Union Busting In Wisconsin

Margaret Atkins MunroLet's Talk About MoneyLeave a Comment

On the off chance you’ve been fully occupied studying the protests and revolts in the Middle East and have not been paying close attention to what’s happening closer to home, Wisconsin Governor Scott Walker is attempting to eliminate almost all public employees’ collective bargaining rights, as well as slash their health care and pension benefits. In response, the state employees’ union has offered concessions on benefits but not on collective bargaining, an offer the governor has emphatically refused. The state assembly passed Walker’s version of the bill last Friday, sending it to the overwhelmingly Republican state senate. The senate, however, is unable to act, as all Democratic state senators have left Wisconsin in protest, leaving the senate without the necessary quorum to conduct business. Governor Walker, in response to the Democratic defection, is now threatening massive layoffs of state workers.

And you thought Town Meeting could be contentious.

The tale of labor unions is long and complex, and the concessions they have wrung from management, whether of private industry or public service, are many, including an eight-hour work day, a five-day work week, wage increases, and increased safety measures for both workers and consumers. These concessions were not just handed over by management, but won through great cost in human capital; the history of the labor movement, not just in this country, but throughout the world, is littered with gross injustices and written in blood. Anti-union forces have employed a variety of tactics to discourage organizing, including evictions from company housing, blacklisting workers, and frequently resorting to outright violence and mortal harm to striking laborers.

The greatest of the concessions won over time by the labor movement is collective bargaining, where the employer strikes a contract with a group of workers, as opposed to contracting with each worker individually. Collective bargaining agreements cover not only wages and benefits, but also working hours, overtime issues, working conditions, and grievance procedures. They protect the employees from unfair management practice, and help to create a level playing field for all workers.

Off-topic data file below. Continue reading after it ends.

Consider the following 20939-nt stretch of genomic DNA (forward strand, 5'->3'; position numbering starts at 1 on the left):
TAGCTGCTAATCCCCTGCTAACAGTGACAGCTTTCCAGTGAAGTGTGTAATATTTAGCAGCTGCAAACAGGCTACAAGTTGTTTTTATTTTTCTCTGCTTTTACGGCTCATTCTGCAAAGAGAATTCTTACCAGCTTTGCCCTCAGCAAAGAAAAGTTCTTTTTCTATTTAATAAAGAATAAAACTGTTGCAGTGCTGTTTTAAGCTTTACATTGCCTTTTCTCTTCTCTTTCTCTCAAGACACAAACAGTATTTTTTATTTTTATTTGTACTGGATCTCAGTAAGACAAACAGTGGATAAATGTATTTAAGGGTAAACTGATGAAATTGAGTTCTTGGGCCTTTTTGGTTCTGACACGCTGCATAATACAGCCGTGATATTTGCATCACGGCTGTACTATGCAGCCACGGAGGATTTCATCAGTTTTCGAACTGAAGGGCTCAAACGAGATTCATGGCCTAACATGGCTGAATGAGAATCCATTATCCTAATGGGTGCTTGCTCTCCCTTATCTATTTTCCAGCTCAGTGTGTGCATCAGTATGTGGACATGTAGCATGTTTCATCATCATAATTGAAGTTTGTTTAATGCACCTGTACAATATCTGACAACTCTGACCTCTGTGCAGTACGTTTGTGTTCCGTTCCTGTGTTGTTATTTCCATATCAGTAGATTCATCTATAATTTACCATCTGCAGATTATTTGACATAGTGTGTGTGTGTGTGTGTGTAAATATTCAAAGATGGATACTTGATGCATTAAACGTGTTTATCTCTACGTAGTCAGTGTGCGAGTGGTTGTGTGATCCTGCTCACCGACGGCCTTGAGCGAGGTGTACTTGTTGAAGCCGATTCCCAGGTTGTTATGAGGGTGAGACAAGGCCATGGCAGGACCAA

Labor unions have been a boon to all workers, whether employed in a union shop not, but they are not universally popular; among business leaders, they are viewed as a pox that unnecessarily complicates making money, reduces profits, and makes it difficult to fire employees whose performance is below expectations. Unions themselves are large and unwieldy, and rules and regulations concerning all aspects of employment are often so rigidly structured and enforced that the good of individual workers is sacrificed on the altar of the collective group.

The concept of collective bargaining is even more divisive. When labor agreements cannot be reached by the end of the current contract, and negotiations break down altogether, workers may strike, or management may lock them out of the workplace. This is bad for management, and bad for labor; productivity is reduced to zero, profits become losses, and unemployment rises. The most visible of these conflicts occur when sports leagues shut down (the major league baseball strike in 1994-95, or a potential NFL strike or lockout beginning this weekend) or when actors and/or writers decide to walk a picket line. And in these cases, our sympathy may be stretched thin as we watch the less-than-needy march holding placards.

The reality for the majority of unionized workers is bleaker. For most, membership in the union has meant entry into the middle class, greater job security, and better lives for themselves and their families. The wage and benefit disparity between union and non-union shops can be tremendous; clearly, this is the case in Wisconsin, which is suffering from a large gap between anticipated tax revenues and proposed expenditures. If it were willing to bargain, Wisconsin taxpayers could gain significant concessions from the workers without destroying the union, but Governor Walker’s position is unequivocal: the only good union is a dead union.

It is uncertain what the outcome in Wisconsin will be, or whether events there will significantly impact those in other states. Already, the governors of New Jersey, Ohio and Indiana have joined the anti-union conga line, publicly stating their support for Governor Walker’s position. What is apparent is that, even if Wisconsin’s Republican governor and legislature are ultimately unsuccessful in stripping away the collective bargaining ability of the state employees’ union, workers will still be required to make serious concessions on wages and benefits. The scarcity of funds in Wisconsin’s coffers, and those of almost every other state in the current economy, demands serious belt-tightening and/or layoffs.

There are many who claim that the days of unions are over, that workers no longer need the protection that they provide, and that their existence only adds to the complexity and cost of doing business. But those who ignore the bloody history of the labor movement may find themselves doomed to repeat it; the existence of unions continues to provide workers with important safeguards that extend far beyond the setting of compensation rates. Their loss could potentially catapult the American workplace back to an early 20th century model, leaving workers utterly at the mercy of their employers.